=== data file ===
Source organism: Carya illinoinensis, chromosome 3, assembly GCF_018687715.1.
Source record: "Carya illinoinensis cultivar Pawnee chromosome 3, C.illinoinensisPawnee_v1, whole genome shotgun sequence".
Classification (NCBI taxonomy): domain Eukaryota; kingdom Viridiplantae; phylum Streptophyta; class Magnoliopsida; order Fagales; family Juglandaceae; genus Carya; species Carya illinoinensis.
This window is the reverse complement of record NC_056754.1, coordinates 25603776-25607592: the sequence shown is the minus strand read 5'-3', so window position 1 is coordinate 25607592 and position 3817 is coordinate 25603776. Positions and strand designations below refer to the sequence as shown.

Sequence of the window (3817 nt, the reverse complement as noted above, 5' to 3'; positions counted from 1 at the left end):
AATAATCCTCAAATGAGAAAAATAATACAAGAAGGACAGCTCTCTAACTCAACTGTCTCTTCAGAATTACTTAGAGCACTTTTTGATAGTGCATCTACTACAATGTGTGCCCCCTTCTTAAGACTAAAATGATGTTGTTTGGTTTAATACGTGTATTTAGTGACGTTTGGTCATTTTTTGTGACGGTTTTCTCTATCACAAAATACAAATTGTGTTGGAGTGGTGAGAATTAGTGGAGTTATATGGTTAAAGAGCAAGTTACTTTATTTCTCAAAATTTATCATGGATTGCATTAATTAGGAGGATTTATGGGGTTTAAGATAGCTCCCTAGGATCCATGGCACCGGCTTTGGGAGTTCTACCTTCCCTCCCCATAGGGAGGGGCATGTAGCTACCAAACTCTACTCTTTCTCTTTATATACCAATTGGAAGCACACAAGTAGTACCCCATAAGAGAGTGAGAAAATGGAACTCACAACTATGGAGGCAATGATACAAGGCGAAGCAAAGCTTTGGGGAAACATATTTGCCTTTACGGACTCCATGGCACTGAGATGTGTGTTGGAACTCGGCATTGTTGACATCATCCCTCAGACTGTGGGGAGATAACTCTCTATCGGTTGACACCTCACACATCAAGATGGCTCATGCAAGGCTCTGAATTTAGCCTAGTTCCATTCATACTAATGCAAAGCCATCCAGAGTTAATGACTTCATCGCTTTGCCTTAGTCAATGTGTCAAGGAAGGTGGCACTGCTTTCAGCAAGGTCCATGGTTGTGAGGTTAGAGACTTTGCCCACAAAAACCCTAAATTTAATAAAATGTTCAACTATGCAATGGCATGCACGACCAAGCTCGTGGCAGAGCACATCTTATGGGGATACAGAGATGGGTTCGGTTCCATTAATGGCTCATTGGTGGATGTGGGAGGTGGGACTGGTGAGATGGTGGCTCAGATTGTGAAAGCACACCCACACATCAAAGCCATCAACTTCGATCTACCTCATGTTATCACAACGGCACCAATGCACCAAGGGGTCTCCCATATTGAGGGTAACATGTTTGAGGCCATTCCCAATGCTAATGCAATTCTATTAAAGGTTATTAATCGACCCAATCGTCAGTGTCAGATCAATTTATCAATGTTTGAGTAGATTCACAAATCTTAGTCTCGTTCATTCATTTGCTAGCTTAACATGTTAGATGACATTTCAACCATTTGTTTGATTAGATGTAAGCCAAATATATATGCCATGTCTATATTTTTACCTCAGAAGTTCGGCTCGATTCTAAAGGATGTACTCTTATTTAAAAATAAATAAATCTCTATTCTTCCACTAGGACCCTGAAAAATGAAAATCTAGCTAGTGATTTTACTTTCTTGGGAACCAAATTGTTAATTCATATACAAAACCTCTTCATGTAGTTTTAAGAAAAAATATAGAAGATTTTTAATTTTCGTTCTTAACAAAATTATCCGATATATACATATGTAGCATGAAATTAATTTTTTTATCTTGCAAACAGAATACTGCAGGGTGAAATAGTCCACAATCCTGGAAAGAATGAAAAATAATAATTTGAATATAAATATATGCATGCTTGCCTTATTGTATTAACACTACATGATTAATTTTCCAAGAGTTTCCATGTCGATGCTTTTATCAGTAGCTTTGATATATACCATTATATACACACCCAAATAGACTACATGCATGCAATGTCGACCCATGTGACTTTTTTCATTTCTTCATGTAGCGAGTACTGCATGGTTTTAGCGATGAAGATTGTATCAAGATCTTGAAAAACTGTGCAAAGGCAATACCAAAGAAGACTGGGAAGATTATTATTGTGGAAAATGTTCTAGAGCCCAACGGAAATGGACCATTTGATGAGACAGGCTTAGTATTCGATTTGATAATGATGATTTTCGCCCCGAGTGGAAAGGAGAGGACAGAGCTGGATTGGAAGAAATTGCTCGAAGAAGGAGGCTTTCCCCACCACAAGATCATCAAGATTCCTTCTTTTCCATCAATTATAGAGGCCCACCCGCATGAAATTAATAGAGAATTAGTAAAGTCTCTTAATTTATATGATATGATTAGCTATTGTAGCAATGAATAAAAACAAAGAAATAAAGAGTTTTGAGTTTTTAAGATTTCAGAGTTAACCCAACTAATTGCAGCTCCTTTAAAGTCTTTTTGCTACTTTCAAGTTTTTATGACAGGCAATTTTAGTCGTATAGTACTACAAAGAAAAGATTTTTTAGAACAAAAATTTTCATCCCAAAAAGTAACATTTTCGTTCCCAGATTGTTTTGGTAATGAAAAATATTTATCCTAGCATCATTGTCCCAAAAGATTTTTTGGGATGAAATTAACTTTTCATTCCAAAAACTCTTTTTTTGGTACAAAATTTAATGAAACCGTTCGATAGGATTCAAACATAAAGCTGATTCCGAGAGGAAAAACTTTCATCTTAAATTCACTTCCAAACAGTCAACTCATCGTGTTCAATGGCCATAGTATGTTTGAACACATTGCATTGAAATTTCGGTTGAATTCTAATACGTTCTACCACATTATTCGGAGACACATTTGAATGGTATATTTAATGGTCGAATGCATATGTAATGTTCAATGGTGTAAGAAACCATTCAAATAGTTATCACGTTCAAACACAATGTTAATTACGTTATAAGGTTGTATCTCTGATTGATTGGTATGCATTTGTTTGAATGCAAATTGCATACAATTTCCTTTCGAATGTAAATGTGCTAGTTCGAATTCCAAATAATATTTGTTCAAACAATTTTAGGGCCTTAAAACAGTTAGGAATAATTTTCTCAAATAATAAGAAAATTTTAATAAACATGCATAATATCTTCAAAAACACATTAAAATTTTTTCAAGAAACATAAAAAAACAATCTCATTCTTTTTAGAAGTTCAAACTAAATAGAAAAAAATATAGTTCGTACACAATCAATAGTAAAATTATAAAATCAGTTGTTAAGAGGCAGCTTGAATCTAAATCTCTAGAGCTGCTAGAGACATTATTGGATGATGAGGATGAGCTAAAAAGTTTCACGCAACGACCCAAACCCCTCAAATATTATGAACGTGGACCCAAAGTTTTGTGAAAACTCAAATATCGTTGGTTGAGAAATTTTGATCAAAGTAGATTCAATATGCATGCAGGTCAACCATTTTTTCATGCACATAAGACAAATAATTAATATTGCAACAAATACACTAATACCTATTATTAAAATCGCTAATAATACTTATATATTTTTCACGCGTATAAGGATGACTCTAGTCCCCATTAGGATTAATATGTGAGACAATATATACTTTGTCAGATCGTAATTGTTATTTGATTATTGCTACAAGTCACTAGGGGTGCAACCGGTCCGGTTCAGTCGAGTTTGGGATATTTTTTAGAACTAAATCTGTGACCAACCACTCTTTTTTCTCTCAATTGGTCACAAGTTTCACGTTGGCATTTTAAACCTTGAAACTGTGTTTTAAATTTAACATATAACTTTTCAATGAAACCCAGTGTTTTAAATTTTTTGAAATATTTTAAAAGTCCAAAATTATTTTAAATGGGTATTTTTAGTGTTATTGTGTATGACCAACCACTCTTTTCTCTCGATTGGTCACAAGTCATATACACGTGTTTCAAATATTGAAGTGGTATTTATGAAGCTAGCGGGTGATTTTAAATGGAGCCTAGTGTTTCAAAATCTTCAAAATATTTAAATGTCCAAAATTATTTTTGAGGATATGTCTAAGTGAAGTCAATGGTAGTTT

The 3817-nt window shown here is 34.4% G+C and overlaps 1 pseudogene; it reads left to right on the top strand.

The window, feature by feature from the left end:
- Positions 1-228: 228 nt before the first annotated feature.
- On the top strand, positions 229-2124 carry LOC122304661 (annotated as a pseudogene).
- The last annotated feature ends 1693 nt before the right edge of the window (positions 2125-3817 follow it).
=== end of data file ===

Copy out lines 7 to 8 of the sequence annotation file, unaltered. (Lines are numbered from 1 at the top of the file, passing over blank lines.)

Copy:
The 3817-nt window shown here is 34.4% G+C and overlaps 1 pseudogene; it reads left to right on the top strand.

The window, feature by feature from the left end: